Dissertation in Postcolonial Studies
- Module Code:
- Taught in:
- Full Year
The dissertation is a core component of all Masters programmes at SOAS. The supervised dissertation research requires the ability to work independently on an original piece of research, to demonstrate familiarity with the relevant literature and present the resulting dissertation in a clear and organised format.
The research and writing of the Masters dissertation is a crucial component of Research-based Masters training.
The dissertation has a 10,000 word limit and counts for 33% of the overall degree. For details on presentation and submission dates, see the Postgraduate Taught Masters Handbook.
Objectives and learning outcomes of the module
At the end of the module, student should have:
- The ability to apply their subject knowledge and methodology to a specific problem in their area of specialism;
- The skills required to pursue independent research in an academic context;
- The ability to present their work to different audiences in a clear professional form.
Total of 8 hours contact throughout the year consisting of up of 3 hours individual supervision and 5 hours of seminars.
Scope and syllabus
This module is a core element of the MA in Postcolonial Studies. Following on from the core module on ‘Postcolonial Theory and Practice’ with reference to Africa, Asia, the Near and Middle East and from the additional region-specific modules taken on the programme, students will develop their regional knowledge with reference to theoretical and methodological frameworks taught in the core module. The topic of the dissertation is left to students to decide according to their interests and subject to the agreement of the Programme Convenor. Students are allocated a supervisor early in the 2nd term. On the basis of supervised research, the student is expected to write a dissertation which:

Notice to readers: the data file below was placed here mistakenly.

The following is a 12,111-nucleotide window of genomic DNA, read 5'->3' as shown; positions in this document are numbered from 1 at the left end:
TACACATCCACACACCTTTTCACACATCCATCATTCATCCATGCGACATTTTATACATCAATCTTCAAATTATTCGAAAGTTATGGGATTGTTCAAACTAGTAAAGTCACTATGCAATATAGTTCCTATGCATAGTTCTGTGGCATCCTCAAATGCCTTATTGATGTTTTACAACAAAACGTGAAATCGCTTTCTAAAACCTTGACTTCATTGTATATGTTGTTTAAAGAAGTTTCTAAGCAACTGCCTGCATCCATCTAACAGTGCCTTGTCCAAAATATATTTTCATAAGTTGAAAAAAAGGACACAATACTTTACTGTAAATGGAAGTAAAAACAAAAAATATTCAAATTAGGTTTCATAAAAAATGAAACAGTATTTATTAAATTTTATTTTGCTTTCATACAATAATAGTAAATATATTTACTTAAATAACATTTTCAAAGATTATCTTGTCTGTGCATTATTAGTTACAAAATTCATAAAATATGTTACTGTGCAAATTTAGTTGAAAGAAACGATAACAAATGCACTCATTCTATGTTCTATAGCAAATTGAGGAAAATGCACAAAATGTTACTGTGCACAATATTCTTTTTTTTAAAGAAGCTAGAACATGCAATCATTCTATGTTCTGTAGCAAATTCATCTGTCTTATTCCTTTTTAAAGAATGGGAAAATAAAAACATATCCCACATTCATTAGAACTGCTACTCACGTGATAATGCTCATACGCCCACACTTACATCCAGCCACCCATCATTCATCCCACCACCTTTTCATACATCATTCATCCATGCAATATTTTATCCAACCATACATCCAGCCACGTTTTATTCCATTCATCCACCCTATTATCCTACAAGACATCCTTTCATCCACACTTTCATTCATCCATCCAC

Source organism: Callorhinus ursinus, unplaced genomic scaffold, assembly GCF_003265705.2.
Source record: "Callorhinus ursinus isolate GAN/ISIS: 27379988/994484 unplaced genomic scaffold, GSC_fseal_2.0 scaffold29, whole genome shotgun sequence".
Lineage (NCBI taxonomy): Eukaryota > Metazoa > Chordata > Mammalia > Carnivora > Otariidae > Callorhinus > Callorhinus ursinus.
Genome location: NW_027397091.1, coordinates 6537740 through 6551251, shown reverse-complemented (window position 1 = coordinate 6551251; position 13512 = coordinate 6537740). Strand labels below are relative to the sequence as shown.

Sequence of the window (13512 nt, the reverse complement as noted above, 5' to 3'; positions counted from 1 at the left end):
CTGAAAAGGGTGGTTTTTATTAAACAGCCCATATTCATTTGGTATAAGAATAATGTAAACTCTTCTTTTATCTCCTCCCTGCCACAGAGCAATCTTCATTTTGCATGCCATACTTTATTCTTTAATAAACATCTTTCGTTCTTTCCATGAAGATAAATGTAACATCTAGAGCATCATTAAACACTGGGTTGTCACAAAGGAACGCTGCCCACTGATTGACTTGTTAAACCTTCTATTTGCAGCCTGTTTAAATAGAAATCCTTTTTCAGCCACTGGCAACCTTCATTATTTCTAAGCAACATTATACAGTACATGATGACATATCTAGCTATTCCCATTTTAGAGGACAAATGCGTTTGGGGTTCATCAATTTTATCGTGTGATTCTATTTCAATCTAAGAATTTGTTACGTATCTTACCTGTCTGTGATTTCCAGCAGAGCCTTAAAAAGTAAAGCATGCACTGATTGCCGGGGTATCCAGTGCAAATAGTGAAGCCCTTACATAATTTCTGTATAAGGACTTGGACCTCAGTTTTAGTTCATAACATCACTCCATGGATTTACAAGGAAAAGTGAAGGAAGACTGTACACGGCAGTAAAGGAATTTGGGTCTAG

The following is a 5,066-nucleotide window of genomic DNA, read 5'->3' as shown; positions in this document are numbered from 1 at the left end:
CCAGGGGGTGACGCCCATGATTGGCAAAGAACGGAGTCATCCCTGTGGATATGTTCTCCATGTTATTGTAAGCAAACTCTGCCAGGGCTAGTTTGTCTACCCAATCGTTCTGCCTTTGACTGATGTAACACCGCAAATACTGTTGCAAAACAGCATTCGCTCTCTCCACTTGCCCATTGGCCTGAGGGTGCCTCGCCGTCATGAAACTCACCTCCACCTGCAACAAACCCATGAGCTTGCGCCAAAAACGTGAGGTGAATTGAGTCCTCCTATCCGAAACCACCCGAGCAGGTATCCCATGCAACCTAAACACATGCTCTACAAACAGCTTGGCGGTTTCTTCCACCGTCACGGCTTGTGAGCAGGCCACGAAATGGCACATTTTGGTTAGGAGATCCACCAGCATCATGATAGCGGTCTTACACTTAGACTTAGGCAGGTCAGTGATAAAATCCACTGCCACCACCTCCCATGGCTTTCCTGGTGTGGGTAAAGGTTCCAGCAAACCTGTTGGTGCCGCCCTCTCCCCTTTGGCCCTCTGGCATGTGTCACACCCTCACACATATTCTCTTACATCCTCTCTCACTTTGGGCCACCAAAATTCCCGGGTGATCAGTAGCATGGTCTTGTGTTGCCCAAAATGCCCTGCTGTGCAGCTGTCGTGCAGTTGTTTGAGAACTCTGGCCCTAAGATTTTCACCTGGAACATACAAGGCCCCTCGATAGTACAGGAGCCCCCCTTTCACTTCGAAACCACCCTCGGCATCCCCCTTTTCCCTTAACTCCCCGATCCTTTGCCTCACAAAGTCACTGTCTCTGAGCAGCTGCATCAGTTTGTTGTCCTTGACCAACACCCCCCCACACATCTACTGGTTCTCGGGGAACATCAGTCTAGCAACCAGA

- meets acceptable standards of academic writing and presentation
- shows a critical understanding of the relevant literature
- develops a focused and clear argument, supported by the relevant use of theoretical material and evidence
- makes an original contribution to the area of research. The original component of the dissertation can be achieved in a number of ways, among them, the presentation of new data/evidence, (re)analysis of further development of existing analyses, and the critical re-evaluation or re-interpretation of existing theoretical material with reference to Asia, Africa, and/or the Near and Middle East.
Method of assessment
- Dissertation Outline (10%): day 1 (Monday), week 7 of term 2, students present main supervisor with a 2,000-word outline consisting of title, introduction, detailed main body, conclusion and bibliography
- Dissertation Final Submission (90%): 10,000 words, due September following final year of study (exact date determined by School)